The supply chain crisis has hit the herbicide market.
International shipping chokepoints, hurricanes, litigation and lingering pandemic effects have all teamed up to make glyphosate, glufosinate and other weed-control chemicals expensive this year.
If you can find them at all.
“There’s just some things that are tight right now,” said Jeff Stoer, purchasing manager for G.S. Long, an agricultural supply and services company in Yakima, Washington. Glyphosate, a post-emergent, broad-spectrum weed killer often sold under the well-known trade name Roundup, is one of the tightest. So is its cousin, glufosinate, and the spray 2,4-D (2,4-dichlorophenoxyacetic acid).
In light of limited supply, Stoer and a handful of weed scientists are reminding growers how to use their materials wisely.
“It’s not the year to be wasting chemicals,” said Thierry Besançon, an extension weed specialist at Rutgers University. “It’s the year to be extremely precise.”
Besançon and Lynn M. Sosnoskie, a specialty crop weed ecologist for Cornell University, teamed up to write a series of newsletter articles guiding vegetable and fruit growers through weed control in times of chemical shortage, while Brad Hanson, an extension weed specialist at University of California, Davis, has been answering weed-control questions all winter.
A lot of the usual wisdom applies, they said.
Lesson No. 1 is to nail the timing and accuracy of preemergent herbicides, applied to bare ground before weeds sprout. The idea is “starting as clean as possible and staying as clean as possible,” Sosnoskie said.
That’s good advice any time, said Hanson, who normally recommends it to reduce selection pressure for the more limited choices in post-emergent sprays.
Preemergents typically cause less crop damage because the crop is dormant at the time of application.
—To get the most out of preemergent sprays, clear the ground of leaves and other debris under trees, so the herbicide contacts the soil.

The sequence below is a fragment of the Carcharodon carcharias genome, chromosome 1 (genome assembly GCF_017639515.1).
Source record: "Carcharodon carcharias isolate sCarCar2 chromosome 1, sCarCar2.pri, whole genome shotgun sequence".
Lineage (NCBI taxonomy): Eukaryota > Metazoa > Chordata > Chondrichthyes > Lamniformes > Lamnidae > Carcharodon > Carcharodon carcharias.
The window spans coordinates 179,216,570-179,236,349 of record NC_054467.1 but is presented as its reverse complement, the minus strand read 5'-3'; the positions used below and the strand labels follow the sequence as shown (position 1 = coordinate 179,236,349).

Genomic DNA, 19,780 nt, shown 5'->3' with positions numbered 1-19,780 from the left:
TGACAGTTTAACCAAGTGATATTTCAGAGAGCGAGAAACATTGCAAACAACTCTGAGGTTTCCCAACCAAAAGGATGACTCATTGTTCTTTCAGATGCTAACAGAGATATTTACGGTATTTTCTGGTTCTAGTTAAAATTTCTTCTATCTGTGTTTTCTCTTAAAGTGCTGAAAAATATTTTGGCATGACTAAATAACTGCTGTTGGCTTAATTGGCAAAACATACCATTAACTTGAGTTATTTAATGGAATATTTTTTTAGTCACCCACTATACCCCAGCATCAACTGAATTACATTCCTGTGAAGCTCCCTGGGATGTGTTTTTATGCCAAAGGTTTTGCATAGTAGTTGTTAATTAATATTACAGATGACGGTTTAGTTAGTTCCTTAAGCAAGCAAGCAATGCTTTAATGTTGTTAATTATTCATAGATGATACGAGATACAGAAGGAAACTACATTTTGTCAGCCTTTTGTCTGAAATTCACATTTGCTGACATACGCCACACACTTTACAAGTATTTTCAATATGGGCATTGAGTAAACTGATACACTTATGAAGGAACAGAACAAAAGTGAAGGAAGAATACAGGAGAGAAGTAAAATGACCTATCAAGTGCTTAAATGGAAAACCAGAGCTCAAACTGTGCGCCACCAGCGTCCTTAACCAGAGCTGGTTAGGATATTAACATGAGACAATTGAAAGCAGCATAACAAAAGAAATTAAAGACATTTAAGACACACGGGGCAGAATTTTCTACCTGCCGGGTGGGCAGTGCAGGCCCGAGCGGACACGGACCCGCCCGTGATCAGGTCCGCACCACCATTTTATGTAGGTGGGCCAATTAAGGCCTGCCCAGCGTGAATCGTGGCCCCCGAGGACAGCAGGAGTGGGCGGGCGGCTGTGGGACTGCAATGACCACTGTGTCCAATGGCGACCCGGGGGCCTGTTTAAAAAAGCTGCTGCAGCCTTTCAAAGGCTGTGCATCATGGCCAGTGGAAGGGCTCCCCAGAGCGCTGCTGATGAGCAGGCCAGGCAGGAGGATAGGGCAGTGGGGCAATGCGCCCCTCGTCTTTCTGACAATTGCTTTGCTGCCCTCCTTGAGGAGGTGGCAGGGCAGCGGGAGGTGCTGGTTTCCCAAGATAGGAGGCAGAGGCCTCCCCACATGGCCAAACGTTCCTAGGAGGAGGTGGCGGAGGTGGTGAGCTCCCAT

—Time herbicides around rain or water applications. Preemergent sprays need water to mix them into the soil and activate them. That’s easier said than done, of course. In arid Eastern Washington or Central California, rain showers can be few and far between, while irrigation ditches are not necessarily full during preemergent timing.
Other chores such as fungicide applications and frost control measures overlap, putting a crimp on labor. Some growers make their preemergent applications in the fall, but that can overlap with harvest chores, too. In fact, weed specialists recommend applying both fall and spring.
—Once weeds start to grow, scout carefully to find and identify them while they are still small and succulent. That’s when they are the most sensitive to herbicides.
—Mind weather conditions that could increase stress on weeds, which could reduce efficacy. Plants shut down when they get too hot, weeds included, making them less likely to take up herbicides.
—Don’t skimp on adjuvants, the experts said, such as surfactants or water conditioners. They may stretch your herbicide supply.
—Optimize rates. Target weed control with the lowest effective rate.
—Glyphosate is in particularly short supply, Besançon said, so save it for weeds that really need it, such as poison ivy. For Canada thistle and marestail, he suggested considering clopyralid instead, where labels allow. Clopyralid is not labeled for all fruit crops.
—“Don’t rule out hand pulling,” Sosnoskie said. Yes, it’s a lot of labor, but it might be worth it if chemical prices get high enough. And it may make sprinklers and other crop protection sprays more effective.
—View weed control as a season-long economic investment, not just a comparison of one chemical price to another, Hanson said. Good preemergent control might save labor costs in mowing later, for example.
Weed mitigation in the face of shortages can be done, he said.
“We can still get good weed control, it just takes more thoughtful, more timely management,” Hanson said.
—by Ross Courtney